14 May 2014 Blogs, Academic, Community College, Librarian, Faculty, Student/Researcher

The Austin-American Statesman (1871-1975) now available for free trials

Explore key events in Texas history and unique insights into political, economic, cultural and social life.

As the leading newspaper in the capital of Texas, the historical Austin American Statesman provides researchers with unique insights into the political, economic, cultural, and social life of this important state, as well as the southwest U.S. from the late 19th through the 20th century. The paper has strong central Texas coverage, especially for political reporting.

Founded in 1871, the newspaper traces its origins back to the Democratic Statesman, which began publication every three weeks beginning in July 1871. The paper began as a semiofficial organ of the state executive committee of the Democratic Party and was the only major Democratic newspaper in Texas at that time. It advocated “straight-out Jacksonian Democracy” during the Reconstruction period of Republican control of the state.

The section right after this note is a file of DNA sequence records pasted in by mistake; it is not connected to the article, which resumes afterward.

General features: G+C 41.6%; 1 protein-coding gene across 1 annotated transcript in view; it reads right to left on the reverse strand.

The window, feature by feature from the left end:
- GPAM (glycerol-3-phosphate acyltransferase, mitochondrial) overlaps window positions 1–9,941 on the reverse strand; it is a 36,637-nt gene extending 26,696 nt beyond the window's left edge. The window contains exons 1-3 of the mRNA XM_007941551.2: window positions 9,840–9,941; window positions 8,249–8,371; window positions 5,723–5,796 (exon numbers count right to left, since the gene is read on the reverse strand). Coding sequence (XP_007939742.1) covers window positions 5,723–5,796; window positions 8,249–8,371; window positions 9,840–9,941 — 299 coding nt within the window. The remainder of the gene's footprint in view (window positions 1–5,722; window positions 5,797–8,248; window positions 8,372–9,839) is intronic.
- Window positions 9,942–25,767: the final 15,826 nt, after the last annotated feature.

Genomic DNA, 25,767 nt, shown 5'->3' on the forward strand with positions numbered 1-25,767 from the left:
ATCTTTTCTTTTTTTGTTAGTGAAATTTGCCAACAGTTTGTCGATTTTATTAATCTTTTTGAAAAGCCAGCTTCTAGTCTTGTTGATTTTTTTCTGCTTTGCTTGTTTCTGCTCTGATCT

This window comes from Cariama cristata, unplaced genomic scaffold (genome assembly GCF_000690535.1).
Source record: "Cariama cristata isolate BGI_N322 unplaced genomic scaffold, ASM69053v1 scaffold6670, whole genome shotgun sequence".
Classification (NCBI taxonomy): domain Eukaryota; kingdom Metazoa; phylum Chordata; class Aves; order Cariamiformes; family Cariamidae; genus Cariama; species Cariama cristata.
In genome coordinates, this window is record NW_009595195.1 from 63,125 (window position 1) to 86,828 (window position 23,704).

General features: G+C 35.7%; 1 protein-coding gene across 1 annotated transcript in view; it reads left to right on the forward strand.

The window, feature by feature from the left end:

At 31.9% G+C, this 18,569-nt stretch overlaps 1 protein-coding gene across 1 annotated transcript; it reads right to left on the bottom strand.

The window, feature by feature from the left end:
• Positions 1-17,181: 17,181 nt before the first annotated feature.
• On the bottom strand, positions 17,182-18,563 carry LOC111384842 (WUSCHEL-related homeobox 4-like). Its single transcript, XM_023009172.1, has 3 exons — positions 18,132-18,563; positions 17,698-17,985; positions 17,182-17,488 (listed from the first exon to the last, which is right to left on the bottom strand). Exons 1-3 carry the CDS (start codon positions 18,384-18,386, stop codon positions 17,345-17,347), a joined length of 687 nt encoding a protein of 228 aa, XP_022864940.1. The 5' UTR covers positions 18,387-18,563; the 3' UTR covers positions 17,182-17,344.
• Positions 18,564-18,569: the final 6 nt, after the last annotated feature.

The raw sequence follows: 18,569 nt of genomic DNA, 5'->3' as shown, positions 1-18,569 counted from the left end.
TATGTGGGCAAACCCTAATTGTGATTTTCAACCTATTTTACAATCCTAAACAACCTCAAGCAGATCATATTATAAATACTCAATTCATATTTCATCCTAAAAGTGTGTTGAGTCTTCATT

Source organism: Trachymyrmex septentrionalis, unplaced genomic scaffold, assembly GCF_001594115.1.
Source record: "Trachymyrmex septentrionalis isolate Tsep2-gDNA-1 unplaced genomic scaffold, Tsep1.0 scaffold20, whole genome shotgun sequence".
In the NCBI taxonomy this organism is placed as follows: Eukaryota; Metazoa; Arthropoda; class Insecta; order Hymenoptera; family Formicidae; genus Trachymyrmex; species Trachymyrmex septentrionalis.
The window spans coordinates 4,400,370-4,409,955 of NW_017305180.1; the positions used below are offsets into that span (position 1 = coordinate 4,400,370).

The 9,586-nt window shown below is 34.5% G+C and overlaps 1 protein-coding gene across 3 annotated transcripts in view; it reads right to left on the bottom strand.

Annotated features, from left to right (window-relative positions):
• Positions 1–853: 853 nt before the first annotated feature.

The paper was prominent in the election campaign of 1873, which resulted in the defeat of the Republican regime in Texas. In 1873 the paper began daily morning publication, and in 1914 the Democratic Statesman took over the Austin Tribune.

The newly consolidated paper began to publish each afternoon as the Austin Statesman and Tribune. In 1916, this paper changed its name to the Evening Statesman to reflect a new time of publication. In November 1973, the Austin American was combined with the Austin Statesman to become an all-day newspaper called the Austin American-Statesman.

To read more about this historical newspaper, click here.